ASME Certified Rupture Disk

The Basics of ASME Rupture Disk Code

In the United States of America, the most common rupture disk certification we encounter is ASME. ASME stands for American Society of Mechanical Engineers, founded in 1880 the origination oversees their own set of standards. The section of the ASME Code that currently pertains to rupture disks is section VIII, Division 1 of the Boiler and Pressure Vessel Code. There are also aspects of section III (nuclear) which are also relevant to use of rupture disks and it is worth noting that Section I, which deals with direct fired boilers, disallows the use of rupture disks as a means of overpressure protection.

There are many provisions of this Code that apply to rupture disks. Some are recommendations, some are Code mandatory, and some are technical guidance such as sizing methodologies. Additionally, The Code obligates rupture disk manufacturers who wish to provide ASME Compliant rupture disks to the marketplace to have each facility and each product from those facilities certified by ASME’s designated authorization body, the National Board of Boiler and Pressure Vessel Inspectors (typically referred to as National Board). Those rupture disk manufacturers must meet strict quality and inspection standards and follow prescribed product testing and evaluation protocols. Only after facility certification and the satisfactory submission of product description to and witnessed testing by a member of the National Board, which includes performance testing related to both burst accuracy and flow, can that specific product be offered commercially as ASME Compliant from that particular manufacturing facility.

The witnessed testing validates both satisfactory Code-defined burst pressure precision and concurrently, ASME-certified velocity head loss or KR values and the certified minimum net flow area (MNFA) for that size and type of product. When this “single size” methodology is applied, as a general rule the larger the disk nominal size, the lower the corresponding KR value. Alternatively, a “family” certification may be sought by the manufacturer in which case all available sizes of that product type would have the same conservative KR value. A rupture disk device can have a KRG (gas), KRL (liquid) or KRGL (gas or liquid) based on the fluid phase which is expected to open the disk at the instant of overpressure. Those Code-certified values (KR and MNFA) are used by the relief system design engineer in sizing the relief system. Only once certified, may the manufacturer offer that family of products as ASME Compliant. Once requested by the customer, the rupture disk manufacturer is obligated to apply the UD mark of ASME and the NB mark of the National Board, to the disk tag and associated documentation.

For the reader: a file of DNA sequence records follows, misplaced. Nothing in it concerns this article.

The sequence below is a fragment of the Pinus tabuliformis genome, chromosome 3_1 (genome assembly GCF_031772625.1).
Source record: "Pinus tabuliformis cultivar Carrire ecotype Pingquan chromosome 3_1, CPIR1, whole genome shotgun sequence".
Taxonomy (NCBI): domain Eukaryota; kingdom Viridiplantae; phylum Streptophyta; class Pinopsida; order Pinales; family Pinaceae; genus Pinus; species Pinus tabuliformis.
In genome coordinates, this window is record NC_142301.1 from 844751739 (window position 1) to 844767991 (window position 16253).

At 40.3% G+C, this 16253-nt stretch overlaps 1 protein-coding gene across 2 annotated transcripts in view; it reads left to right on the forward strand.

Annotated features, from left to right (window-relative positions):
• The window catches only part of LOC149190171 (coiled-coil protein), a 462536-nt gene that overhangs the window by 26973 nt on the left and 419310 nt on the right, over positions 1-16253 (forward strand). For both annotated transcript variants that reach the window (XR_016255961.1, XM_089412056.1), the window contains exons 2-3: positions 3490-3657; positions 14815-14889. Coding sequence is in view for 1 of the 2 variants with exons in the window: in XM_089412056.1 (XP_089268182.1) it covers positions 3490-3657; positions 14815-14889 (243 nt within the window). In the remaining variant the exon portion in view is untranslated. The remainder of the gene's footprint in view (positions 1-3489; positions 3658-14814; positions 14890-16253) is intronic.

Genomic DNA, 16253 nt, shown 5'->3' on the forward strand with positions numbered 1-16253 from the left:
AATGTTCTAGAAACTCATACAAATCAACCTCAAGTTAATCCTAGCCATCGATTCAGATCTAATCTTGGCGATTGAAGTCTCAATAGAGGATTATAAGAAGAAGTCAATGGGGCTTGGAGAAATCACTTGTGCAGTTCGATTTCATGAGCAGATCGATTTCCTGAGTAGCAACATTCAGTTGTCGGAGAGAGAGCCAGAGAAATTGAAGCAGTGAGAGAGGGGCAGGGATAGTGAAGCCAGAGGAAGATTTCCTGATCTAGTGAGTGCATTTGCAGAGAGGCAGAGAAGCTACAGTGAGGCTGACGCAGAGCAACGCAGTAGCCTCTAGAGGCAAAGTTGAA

The manufacturing facilities themselves must be recertified every 3 years and the product certifications, whether single size or family certified, must be renewed every 6 years in order for the manufacturer to maintain the ability to supply ASME compliant product. Failure of any part of the witnessed certification procedure may result in loss of ability to offer the product as ASME Compliant, carrying the UD and NB symbols as required, until satisfactory resolution is accomplished by appropriate explanation or retest.

One of the most asked questions regarding ASME disks is: Why do ASME disks cost more? The answer is simple. All rupture disks are custom made; we use destructive testing to determine when disk meets the customer’s exact specifications, that testing is done to disks of the same description made by the same operator using the same material and manufacturing the same specification at the same time so that the representative testing is truly indicative of the expected performance of the product being sent to a customer. Per the ASME Code, a disk that is to be UD and NB stamped must undergo additional destructive testing to satisfy the Code requirements and BS&B holds themselves to more stringent accuracy requirements than that stipulated by the Code. Due to the use of additional material and manufacturing time associated with these Code mandated tests, there is an increased cost per disk as those costs are amortized over the number of products ordered. This is the reason why the already very quantity dependent pricing is even more so when ASME compliance is required. The other frequently asked question is whether a customer can use the disk from Manufacturer A with a holder from Manufacturer B. The answer if a very emphatic “no” from an code compliance standpoint. While this might seem “convenient” or otherwise advantageous, per the ASME Code a ‘rupture disk device’ consists of a safety head (holder) and a disk and both components must be produced by the same manufacturer. ASME-certified flow data is only valid for disks installed in holders of the same manufacturer and more precisely to only certain holder models made by that manufacturer. In other words, only certain models of BS&B disk can be used with certain models of BS&B holder and be supplied as Code compliant.

For further questions about ASME codes and standards, please Contact BS&B or your local BS&B sales channel partner for more information.

ASME Certified Rupture Disk